Hacking Bangkok Blog

Tech and Living in Thailand's City of Angels

The Hacking Bangkok blog covers I.T. and technology in general, and my experiences working and living in the Kingdom of Thailand. Bangkok has a very long Thai name, which starts with Krung thep - City of Angels.
Bangkok sunset from my bedroom balcony

Thursday, December 11, 2008

I Have 3G On My Diamond in Bangkok. Inside the Mall. Which Has WiFi Anway. Nevermind.

I'm not sure what it was that lured convinced me to buy a pre-paid AIS 3G SIM card, but much like the old guy on the right in this photo, I couldn't seem to help myself. In any case, after the leather-clad sales-girls let me use a "demo" sim card in my phone to make sure it worked - including a video-call made to another booth-girl on a different floor - I plunked down my 110 baht, plus 300 baht for 1.5 GB of data (over either EDGE or HSPA) for a pre-paid sim. AIS's 3G service runs on their 900 MHz spectrum, so definitely check with them to make sure your handset will work before signing up (I can confirm that HTC Diamonds do work!).

AIS's prepaid brand is 1-2-call, and the sim-package was sporting a very happy-looking frog wearing a crown. No, I have no idea. Based on the frog's smile, he never leaves Central World though (more on that in a sec). After slipping the sim into my Touch Diamond, and booting up, WinMo helpfully told me that it needed to configure my phone for AIS (I normally use DTAC), after which (this IS Windows) it had to reboot. I had to manually change the "band" selection from "auto" to "WCDMA" for some reason - according to the AIS guy, their mini-cell-tower's software needs to be upgraded.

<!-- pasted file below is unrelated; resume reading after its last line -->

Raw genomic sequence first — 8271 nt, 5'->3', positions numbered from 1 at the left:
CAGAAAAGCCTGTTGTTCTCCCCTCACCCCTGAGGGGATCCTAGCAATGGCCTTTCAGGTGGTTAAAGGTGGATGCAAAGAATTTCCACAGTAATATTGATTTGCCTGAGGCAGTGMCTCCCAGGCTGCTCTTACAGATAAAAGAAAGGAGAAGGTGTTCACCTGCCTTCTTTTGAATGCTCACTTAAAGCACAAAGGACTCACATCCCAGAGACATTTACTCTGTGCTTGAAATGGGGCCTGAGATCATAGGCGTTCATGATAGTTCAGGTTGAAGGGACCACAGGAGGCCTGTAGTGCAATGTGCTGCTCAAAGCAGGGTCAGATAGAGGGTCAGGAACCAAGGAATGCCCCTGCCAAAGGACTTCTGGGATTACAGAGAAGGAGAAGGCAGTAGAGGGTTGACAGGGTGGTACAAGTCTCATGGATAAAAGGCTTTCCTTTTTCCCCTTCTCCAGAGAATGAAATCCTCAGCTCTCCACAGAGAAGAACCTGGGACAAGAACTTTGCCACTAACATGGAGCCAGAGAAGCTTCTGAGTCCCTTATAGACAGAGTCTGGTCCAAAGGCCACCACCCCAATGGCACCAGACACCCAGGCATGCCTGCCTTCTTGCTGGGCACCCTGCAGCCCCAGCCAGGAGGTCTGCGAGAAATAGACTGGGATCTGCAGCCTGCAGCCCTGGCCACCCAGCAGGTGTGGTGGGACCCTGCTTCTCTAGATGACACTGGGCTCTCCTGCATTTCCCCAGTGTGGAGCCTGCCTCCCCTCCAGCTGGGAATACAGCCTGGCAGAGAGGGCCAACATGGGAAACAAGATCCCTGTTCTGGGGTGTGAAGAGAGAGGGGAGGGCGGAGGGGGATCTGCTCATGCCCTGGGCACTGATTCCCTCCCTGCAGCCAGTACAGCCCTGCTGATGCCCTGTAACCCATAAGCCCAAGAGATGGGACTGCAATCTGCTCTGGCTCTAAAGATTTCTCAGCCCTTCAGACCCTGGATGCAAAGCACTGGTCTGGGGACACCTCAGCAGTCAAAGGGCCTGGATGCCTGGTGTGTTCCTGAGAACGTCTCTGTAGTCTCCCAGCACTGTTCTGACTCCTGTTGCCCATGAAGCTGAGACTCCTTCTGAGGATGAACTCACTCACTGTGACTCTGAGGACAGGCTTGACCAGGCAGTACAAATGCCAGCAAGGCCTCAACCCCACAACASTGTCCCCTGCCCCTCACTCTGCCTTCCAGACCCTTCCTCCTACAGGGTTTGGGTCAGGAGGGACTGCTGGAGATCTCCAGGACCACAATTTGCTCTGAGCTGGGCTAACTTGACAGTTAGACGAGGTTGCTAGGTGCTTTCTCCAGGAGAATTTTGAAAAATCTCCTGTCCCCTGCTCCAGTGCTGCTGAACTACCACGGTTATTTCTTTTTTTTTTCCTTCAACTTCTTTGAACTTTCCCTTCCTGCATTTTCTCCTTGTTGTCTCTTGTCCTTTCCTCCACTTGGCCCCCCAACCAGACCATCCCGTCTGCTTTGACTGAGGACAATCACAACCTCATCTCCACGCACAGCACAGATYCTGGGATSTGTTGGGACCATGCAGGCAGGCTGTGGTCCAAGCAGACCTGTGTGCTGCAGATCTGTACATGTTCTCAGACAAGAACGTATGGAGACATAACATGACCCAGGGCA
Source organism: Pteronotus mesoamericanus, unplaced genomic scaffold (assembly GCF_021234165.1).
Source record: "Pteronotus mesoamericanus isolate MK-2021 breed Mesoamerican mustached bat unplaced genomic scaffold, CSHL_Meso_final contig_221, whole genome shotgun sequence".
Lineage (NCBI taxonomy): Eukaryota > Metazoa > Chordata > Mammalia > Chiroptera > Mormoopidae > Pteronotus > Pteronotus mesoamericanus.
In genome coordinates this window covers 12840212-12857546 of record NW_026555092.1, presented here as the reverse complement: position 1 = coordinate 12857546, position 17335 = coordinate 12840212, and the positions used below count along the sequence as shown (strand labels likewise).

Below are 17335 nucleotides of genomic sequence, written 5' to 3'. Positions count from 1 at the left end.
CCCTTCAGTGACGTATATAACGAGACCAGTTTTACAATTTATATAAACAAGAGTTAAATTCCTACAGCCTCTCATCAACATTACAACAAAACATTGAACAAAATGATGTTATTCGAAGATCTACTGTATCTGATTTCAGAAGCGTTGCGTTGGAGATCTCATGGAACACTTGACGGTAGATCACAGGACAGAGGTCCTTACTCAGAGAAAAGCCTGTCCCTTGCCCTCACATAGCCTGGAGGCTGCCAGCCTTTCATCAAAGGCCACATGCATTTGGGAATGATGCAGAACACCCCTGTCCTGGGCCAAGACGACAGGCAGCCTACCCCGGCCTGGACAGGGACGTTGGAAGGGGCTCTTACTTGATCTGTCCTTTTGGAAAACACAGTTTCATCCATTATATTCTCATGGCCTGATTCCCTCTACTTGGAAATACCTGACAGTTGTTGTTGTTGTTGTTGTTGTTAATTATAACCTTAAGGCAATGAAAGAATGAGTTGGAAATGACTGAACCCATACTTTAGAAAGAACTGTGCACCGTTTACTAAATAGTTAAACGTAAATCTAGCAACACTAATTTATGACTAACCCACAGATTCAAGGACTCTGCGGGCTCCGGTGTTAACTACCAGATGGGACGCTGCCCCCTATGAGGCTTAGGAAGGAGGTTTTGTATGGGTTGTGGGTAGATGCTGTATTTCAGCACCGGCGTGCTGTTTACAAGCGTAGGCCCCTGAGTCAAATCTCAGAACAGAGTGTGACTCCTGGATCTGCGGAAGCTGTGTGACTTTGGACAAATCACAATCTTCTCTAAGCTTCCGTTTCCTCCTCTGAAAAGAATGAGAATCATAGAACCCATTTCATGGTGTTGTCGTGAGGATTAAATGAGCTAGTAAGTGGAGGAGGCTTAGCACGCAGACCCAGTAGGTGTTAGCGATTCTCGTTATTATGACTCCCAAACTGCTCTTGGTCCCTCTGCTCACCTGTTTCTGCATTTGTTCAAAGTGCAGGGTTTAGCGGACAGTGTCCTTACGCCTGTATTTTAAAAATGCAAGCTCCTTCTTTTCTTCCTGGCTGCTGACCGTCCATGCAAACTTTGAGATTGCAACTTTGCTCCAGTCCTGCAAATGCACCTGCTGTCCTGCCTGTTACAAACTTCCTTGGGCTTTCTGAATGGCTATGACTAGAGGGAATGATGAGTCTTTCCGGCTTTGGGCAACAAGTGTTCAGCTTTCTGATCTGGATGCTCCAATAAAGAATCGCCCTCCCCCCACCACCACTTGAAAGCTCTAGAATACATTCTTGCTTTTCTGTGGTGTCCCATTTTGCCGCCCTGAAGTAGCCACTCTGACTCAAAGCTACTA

In keeping with the green animal motif, the plastic card has a picture of a green mouse riding a cheese-mobile. The so-called "Freedom sim" works on AIS's regular GSM network, with all its EDGE mediocrity, wherever 3G isn't up and running yet. That would be practically everywhere. The only 3G coverage is provided by some sort of pico-cells, or mini-cells, in Central World Mall, Siam Paragon (another giant mall), and MBK (the grand-daddy of Bangkok malls), in addition to their original test network in Chiang Mai.

Oh - and the new airport (Suvarnabhumi), which is once again running after recently being the subject of a sit-in by protestors.

The stupid thing about the current state of AIS's mini-cell locations is that all of them have WiFi coverage anyway - True Move offers WiFi (not free) in all of these places, which cost me 250 baht/month on a promotion. I wrote about True recently when checking out a new store/cafe they opened. An AIS employee assured me, though, that the first "real" cell-towers will be upgraded to 3G starting next month, so I'll post back when there's any new info. Until then, though, if your phone has WiFi, you're better off with that.

The low-down on pricing is this: Video calls are 1 baht/minute. Not that therei s anybody to call, except the AIS demo-booth girls. Whether you sign up for a normal post-paid account, or get a pre-paid sim, you need to pick a data plan (since it's a baht per MB if you don't!). All the below are for monthly usage:
  • 100 baht for 500 MB
  • 300 baht for 1.5 GB
  • 500 baht for 2.5 GB
  • 900 baht for 15 GB
  • 1,500 baht for 30 GB